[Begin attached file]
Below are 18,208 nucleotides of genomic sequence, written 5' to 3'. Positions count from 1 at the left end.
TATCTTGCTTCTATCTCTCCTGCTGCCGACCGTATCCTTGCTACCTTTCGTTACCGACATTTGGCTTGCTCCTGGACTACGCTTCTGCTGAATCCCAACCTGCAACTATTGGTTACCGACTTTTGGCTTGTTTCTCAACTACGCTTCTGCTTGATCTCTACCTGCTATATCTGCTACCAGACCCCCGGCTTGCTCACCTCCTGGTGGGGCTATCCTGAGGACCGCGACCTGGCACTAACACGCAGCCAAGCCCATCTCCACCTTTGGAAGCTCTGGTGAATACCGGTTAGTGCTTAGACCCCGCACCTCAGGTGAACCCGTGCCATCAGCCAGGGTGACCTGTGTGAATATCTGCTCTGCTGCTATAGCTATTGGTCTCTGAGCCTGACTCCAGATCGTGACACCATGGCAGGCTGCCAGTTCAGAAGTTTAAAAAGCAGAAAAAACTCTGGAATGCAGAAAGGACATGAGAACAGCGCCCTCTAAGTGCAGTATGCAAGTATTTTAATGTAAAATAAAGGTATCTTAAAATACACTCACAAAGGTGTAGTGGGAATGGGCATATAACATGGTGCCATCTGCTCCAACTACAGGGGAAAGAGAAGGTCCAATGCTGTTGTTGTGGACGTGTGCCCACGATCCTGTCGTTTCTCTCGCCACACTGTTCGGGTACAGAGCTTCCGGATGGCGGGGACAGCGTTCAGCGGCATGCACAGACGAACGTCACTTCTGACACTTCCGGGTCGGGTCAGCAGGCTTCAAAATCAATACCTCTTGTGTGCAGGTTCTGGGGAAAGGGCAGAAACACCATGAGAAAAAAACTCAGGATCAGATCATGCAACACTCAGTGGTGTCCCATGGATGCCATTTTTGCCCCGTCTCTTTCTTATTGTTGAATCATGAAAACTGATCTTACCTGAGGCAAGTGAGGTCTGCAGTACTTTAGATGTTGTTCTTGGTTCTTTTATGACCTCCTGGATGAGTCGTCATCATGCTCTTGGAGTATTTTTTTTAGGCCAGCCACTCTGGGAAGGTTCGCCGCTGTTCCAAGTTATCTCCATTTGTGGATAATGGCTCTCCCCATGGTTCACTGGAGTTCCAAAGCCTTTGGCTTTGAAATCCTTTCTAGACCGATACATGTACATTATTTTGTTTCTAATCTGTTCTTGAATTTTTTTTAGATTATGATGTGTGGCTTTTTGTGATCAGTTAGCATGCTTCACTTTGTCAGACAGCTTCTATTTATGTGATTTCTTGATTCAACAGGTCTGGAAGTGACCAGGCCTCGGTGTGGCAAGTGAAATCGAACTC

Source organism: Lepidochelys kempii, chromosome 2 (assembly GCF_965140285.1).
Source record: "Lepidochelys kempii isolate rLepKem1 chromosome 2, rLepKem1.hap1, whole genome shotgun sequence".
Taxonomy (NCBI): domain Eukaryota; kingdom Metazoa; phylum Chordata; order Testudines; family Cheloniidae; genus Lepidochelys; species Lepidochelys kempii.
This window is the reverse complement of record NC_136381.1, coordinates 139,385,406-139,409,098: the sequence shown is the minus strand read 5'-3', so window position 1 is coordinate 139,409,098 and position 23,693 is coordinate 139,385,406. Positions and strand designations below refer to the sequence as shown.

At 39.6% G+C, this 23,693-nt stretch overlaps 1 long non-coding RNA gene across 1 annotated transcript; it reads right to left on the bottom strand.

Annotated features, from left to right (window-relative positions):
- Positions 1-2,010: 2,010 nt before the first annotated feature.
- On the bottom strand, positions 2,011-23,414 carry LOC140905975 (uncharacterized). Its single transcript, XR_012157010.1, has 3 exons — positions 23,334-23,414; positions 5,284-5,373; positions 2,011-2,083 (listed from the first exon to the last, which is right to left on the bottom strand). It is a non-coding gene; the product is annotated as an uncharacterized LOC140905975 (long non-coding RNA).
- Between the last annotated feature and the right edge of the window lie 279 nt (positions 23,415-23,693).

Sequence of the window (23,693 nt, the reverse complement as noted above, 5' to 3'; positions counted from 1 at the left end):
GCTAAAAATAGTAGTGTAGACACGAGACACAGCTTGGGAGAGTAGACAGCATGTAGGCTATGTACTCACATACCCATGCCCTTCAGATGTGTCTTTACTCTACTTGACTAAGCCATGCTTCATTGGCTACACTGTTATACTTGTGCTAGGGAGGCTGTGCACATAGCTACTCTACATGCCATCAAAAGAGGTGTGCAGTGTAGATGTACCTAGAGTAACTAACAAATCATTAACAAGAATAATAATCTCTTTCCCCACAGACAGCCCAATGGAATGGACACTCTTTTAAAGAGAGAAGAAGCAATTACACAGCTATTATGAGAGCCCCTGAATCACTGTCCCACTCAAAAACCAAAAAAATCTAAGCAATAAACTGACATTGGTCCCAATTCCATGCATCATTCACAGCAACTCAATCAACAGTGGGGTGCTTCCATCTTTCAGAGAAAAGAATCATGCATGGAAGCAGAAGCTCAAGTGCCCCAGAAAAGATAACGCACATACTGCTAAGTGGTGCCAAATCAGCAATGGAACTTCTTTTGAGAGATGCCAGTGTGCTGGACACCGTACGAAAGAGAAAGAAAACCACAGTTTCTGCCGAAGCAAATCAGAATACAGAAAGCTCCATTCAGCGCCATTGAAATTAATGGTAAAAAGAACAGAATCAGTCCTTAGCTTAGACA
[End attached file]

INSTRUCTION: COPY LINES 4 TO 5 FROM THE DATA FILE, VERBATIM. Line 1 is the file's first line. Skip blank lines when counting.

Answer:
Source record: "Lepidochelys kempii isolate rLepKem1 chromosome 2, rLepKem1.hap1, whole genome shotgun sequence".
Taxonomy (NCBI): domain Eukaryota; kingdom Metazoa; phylum Chordata; order Testudines; family Cheloniidae; genus Lepidochelys; species Lepidochelys kempii.